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Supply Chain Takes Its Power Position in the Retail Industry!

Analyst Insight: Retail is in a dramatic transformative phase. Consumers' multichannel access and shopping and web commerce vs. in-store shopping have retailers experimenting with many new approaches and technologies. Multi-merged channel expectations put fulfillment front and center as a major concern - no more relegating supply chain to the backwaters of retail management! - Ann Grackin, CEO, ChainLink Research

Plenty of noise remains from the mobile holiday season, and although mobile and social are big priority areas for retail, more dollars are being spent on operational challenges: customer experience touch points (single view of the customer, POS, store and web design); IT infrastructure challenges from web to wireless in the store; and supply chain - which includes inbound merchandise allocation, replenishment, inventory management, and fulfillment to the customer.

Beyond "omni", multichannel madness is a merged channel nirvana, that heavenly state of perfection:  when the customer "calls" we recognize them no matter what channel they access through, and we can see inventory across the entire trading network to fulfill demand. [Note:  This problem is not exclusive to retail.  The sheer scale of dealing with the "one each" business can be the ultimate proof point of superior and precision management whose lessons are transferable to most industries.]

Areas of consideration for replenishment of the IT portfolio in 2013 retail include:

WMS -
Various warehouse technologies to support inventory management and omnichannel fulfillment. The past model of web-only or catalog-only inventory infuriates potential buyers. Amazon has shown the way: pass-through shopping with inventory status from partners - merchants and manufacturers to locate the specific products - puts private label retailers to shame. Private label, who own the end-to-end - from manufacturers through to point of sale - still can't provide seamless inventory locating and fulfillment.  Yet Amazon can, without owning the back of the supply chain. Voila - collaboration and process mastery!

Source tagging and B2B transacting - RFID, bar-coding and EDI will continue to grow to provide seamless communications and visibility across the trading network.

Transportation and Trade - Logistics technology and process methods such as collaboration for carrier consolidation to reduce inbound coordination and bottlenecks.

Mobile and Wireless - Our research showed more mobile for supply chain than the shopper experience!  End-to-end visibility, coordination with third-party services, direct store delivery, and same-day service to customers will grow.  Wireless infrastructure in stores will grow not only to support mobile checkout and tablets for sales assistance but store operation such as inventory management and pricing.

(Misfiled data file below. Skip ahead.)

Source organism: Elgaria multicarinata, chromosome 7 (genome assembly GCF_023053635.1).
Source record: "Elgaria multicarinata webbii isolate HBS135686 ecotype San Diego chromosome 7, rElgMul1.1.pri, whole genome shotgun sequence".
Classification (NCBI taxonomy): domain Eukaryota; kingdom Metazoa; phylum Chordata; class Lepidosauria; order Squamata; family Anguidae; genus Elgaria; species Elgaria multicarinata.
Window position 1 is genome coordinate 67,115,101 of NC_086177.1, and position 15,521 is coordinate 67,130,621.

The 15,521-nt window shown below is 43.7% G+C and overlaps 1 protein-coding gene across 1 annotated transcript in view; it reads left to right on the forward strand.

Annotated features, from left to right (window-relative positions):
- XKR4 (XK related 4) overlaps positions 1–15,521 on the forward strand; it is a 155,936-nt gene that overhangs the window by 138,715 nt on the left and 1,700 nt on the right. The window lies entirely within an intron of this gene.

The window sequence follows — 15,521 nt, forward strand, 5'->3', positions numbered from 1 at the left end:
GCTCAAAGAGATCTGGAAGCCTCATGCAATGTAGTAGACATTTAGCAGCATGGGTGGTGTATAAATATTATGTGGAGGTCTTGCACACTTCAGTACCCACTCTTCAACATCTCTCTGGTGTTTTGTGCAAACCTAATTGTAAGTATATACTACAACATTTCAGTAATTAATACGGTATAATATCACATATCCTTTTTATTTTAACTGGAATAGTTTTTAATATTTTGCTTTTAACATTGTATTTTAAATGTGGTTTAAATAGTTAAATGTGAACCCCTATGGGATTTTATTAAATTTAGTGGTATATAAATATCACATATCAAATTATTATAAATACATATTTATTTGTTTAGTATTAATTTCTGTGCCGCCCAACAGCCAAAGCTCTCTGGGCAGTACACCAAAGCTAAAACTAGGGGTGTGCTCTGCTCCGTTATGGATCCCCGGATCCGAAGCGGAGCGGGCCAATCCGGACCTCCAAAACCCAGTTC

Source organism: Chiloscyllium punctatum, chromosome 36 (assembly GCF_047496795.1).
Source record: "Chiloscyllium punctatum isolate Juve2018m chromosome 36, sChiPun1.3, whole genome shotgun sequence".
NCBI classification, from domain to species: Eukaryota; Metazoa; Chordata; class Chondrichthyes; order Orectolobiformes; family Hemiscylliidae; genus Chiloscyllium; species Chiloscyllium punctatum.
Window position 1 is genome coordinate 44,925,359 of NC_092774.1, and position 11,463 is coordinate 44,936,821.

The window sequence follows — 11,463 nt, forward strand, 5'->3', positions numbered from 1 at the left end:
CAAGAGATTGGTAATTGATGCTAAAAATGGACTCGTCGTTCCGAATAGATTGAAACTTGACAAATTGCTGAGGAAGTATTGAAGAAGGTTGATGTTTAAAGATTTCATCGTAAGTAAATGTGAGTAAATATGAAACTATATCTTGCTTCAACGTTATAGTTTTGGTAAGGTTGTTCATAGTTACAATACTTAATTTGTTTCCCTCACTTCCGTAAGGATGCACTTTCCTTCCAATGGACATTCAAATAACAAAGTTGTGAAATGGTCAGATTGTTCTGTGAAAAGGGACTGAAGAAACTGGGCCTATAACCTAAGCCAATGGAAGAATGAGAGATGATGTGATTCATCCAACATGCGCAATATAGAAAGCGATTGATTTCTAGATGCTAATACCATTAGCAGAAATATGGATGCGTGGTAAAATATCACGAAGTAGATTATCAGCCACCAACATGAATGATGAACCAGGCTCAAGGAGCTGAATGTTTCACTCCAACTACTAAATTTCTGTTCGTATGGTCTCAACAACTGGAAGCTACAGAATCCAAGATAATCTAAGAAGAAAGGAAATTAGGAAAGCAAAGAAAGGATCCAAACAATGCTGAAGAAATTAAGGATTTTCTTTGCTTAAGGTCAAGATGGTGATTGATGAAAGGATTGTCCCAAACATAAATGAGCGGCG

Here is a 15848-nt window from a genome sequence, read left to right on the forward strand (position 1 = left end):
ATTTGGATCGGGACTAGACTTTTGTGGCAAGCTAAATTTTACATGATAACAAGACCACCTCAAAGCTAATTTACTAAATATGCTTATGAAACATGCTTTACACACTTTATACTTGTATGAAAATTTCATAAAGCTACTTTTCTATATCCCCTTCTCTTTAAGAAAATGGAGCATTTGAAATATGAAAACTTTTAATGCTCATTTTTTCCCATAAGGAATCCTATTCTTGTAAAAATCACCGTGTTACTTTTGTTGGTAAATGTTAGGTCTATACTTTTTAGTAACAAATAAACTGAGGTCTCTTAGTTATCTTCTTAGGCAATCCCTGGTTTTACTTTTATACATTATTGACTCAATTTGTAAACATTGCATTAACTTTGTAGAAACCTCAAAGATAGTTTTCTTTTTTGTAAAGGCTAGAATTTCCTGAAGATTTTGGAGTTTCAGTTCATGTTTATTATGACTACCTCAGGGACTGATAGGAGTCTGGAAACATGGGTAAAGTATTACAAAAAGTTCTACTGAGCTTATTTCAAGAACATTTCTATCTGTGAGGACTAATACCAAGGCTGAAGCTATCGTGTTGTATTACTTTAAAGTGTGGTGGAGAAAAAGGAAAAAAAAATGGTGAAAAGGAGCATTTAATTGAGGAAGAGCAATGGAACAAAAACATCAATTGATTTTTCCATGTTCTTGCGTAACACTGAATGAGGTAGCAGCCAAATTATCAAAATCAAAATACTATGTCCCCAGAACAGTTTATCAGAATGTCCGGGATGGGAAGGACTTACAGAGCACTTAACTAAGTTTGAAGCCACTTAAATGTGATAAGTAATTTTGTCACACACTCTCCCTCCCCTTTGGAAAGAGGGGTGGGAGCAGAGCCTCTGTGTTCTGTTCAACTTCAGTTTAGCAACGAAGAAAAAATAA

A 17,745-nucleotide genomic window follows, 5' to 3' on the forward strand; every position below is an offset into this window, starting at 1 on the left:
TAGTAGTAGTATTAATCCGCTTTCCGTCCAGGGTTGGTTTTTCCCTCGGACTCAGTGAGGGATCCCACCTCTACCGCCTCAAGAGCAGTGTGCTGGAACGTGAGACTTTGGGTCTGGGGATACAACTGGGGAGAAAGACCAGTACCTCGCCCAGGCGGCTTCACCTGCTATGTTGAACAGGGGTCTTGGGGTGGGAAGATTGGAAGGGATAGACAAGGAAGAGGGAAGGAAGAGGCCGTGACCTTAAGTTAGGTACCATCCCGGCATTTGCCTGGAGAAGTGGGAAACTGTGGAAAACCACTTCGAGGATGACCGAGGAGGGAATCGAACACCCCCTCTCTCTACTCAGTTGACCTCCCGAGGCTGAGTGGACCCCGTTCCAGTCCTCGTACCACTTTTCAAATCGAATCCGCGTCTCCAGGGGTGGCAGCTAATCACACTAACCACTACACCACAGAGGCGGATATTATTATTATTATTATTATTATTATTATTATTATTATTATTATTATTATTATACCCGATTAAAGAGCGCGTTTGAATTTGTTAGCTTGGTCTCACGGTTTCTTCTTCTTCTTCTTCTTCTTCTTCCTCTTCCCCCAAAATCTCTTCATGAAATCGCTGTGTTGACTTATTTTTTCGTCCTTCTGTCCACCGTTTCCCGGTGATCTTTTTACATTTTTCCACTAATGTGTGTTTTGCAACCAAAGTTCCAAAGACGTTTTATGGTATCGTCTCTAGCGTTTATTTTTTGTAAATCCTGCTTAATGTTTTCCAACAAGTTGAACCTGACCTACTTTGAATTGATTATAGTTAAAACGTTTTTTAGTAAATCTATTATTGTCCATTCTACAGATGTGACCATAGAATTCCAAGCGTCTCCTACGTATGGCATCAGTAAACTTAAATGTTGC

Demand Management - Demand process and technologies continue to evolve. One method yet to master is how to make sense out of the great customer insights coming from social. There are solutions that provide these, but they are  "newbies." Few traditional demand forecasting players provide these - at their peril. Retailers and brand companies are reaching beyond the traditionalists to access these.

Social Enterprise - There are three flavors of social: one for customer facing marketing and customer support; one for B2B collaboration; and one for knowledge sharing in the enterprise. The latter two we call Enterprise Social Networking. Retailers will begin to understand the differences and not just use social for marketing.

                                      The Outlook

In 2013 chaos will still reign on the mobile and social side, but retailers will leverage more concierge cloud solutions to access customers.  Savvy supply chain players" retailers as well as business "developers" - can inspire radical change in this market. The most important factor to survival, and winning, is to make sense of things for customers in a rapidly changing world.

 

Keywords: retail supply chain, supply chain management, supply chain management IT, value chain, value chain IT, omnichannel retailing fulfillment, multichannel retail fulfillment

 

 

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